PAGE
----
What pops into your mind when you think about ads in comic books? If you've only started reading comics in the last decade or so, it's most likely slick full page ads for video games. But if, like me, you are a child of the Bronze Age, the images that come to mind are pages of ads for cheap novelty items, Charles Atlas bodybuilding courses and, of course, Hostess pastries. Anyone who writes about the comics of the Bronze Age will eventually have to address those ubiquitous Hostess ads. They are an essential part of what made the comics of the era so special and so fondly remembered today. In fact, I would go so far as to say that, with their outlandish stories and silly villains, these ads were basically quintessential Bronze Age comics boiled down to one page.
The ads, which ran in DC and Marvel comics for about a decade beginning in the early 70's, featured the company's super-heroes in one page adventures that inevitably involved Hostess Cupcakes, Twinkies or Fruit Pies. The hero most often would use the treats to distract the villains long enough to allow them to be captured. There were also ads that appeared in Harvey Comics featuring that company's characters, but, like the books in which they appeared, they are far less memorable.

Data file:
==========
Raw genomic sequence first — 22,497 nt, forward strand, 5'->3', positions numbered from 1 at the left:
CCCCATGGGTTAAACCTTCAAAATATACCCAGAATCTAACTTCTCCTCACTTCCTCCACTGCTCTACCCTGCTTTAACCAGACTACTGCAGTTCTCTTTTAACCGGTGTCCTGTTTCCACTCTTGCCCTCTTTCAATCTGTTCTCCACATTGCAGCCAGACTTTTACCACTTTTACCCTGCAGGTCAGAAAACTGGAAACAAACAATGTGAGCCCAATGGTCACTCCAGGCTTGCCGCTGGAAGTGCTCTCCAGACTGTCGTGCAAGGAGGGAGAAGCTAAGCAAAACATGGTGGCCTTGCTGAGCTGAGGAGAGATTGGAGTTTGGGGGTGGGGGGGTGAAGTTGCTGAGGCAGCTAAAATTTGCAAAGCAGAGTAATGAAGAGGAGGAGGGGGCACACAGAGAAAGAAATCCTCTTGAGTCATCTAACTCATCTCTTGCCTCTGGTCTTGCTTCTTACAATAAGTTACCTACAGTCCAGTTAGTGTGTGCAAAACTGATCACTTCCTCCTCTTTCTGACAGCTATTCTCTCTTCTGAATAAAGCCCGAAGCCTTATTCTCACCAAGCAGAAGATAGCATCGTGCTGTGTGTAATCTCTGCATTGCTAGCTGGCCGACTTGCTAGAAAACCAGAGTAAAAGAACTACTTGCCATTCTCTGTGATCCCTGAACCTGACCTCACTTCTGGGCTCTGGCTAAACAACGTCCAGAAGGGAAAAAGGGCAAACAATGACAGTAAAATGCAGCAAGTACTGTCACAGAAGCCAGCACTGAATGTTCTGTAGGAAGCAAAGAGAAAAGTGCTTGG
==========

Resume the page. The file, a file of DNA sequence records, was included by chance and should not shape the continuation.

The biggest portion of the DC ads featured the original Superfriends quartet of Superman, Batman, Wonder Woman and Aquaman. Green Lantern, Flash, Hawkman, Batgirl and Captain Marvel starred in a couple of adventures each, and villains the Joker and Penguin even got into the act. There were also a trio of ads starring some of DC's lesser known, less popular heroes such as Red Tornado, Plastic Man, and Green Arrow.
In his adventure, presented below, GA uses Fruit Pies to distract a group of kids from the fact that they are seconds away from falling to their deaths, while he works to prevent that from happening. Then, as required by the conventions of these ads, he ends the adventure with a terrible pun.
I have no idea who might have written this ad, but it's glaringly obvious that it was drawn by Curt Swan, who did quite a few of the DC ads.
(Click on the ad to be able to read it)
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